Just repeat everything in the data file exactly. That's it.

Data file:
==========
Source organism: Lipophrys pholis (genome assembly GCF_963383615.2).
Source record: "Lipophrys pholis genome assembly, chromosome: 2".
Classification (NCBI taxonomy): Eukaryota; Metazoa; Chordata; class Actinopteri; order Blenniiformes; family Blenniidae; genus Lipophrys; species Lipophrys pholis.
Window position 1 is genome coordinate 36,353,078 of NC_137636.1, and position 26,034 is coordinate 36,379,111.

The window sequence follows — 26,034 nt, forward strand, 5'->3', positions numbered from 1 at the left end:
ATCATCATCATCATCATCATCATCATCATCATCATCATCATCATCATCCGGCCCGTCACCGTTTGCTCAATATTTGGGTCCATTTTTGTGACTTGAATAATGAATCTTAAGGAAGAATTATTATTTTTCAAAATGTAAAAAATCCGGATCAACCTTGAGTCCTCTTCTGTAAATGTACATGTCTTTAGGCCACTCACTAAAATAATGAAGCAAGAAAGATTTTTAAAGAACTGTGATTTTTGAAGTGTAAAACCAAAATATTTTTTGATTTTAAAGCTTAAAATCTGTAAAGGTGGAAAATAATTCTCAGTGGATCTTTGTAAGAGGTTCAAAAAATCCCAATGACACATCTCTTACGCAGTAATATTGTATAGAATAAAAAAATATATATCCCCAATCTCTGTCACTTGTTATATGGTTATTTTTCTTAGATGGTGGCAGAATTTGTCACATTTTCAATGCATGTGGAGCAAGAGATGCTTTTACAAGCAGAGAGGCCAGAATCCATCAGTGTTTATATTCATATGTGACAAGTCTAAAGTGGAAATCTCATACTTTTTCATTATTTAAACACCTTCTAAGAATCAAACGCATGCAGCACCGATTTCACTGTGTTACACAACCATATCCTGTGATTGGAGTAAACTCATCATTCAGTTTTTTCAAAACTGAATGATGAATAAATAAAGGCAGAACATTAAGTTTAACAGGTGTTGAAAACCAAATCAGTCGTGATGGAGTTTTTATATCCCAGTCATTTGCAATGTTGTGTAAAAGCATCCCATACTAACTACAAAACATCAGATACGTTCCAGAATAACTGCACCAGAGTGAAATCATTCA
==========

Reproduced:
Source organism: Lipophrys pholis (genome assembly GCF_963383615.2).
Source record: "Lipophrys pholis genome assembly, chromosome: 2".
Classification (NCBI taxonomy): Eukaryota; Metazoa; Chordata; class Actinopteri; order Blenniiformes; family Blenniidae; genus Lipophrys; species Lipophrys pholis.
Window position 1 is genome coordinate 36,353,078 of NC_137636.1, and position 26,034 is coordinate 36,379,111.

The window sequence follows — 26,034 nt, forward strand, 5'->3', positions numbered from 1 at the left end:
ATCATCATCATCATCATCATCATCATCATCATCATCATCATCATCATCCGGCCCGTCACCGTTTGCTCAATATTTGGGTCCATTTTTGTGACTTGAATAATGAATCTTAAGGAAGAATTATTATTTTTCAAAATGTAAAAAATCCGGATCAACCTTGAGTCCTCTTCTGTAAATGTACATGTCTTTAGGCCACTCACTAAAATAATGAAGCAAGAAAGATTTTTAAAGAACTGTGATTTTTGAAGTGTAAAACCAAAATATTTTTTGATTTTAAAGCTTAAAATCTGTAAAGGTGGAAAATAATTCTCAGTGGATCTTTGTAAGAGGTTCAAAAAATCCCAATGACACATCTCTTACGCAGTAATATTGTATAGAATAAAAAAATATATATCCCCAATCTCTGTCACTTGTTATATGGTTATTTTTCTTAGATGGTGGCAGAATTTGTCACATTTTCAATGCATGTGGAGCAAGAGATGCTTTTACAAGCAGAGAGGCCAGAATCCATCAGTGTTTATATTCATATGTGACAAGTCTAAAGTGGAAATCTCATACTTTTTCATTATTTAAACACCTTCTAAGAATCAAACGCATGCAGCACCGATTTCACTGTGTTACACAACCATATCCTGTGATTGGAGTAAACTCATCATTCAGTTTTTTCAAAACTGAATGATGAATAAATAAAGGCAGAACATTAAGTTTAACAGGTGTTGAAAACCAAATCAGTCGTGATGGAGTTTTTATATCCCAGTCATTTGCAATGTTGTGTAAAAGCATCCCATACTAACTACAAAACATCAGATACGTTCCAGAATAACTGCACCAGAGTGAAATCATTCA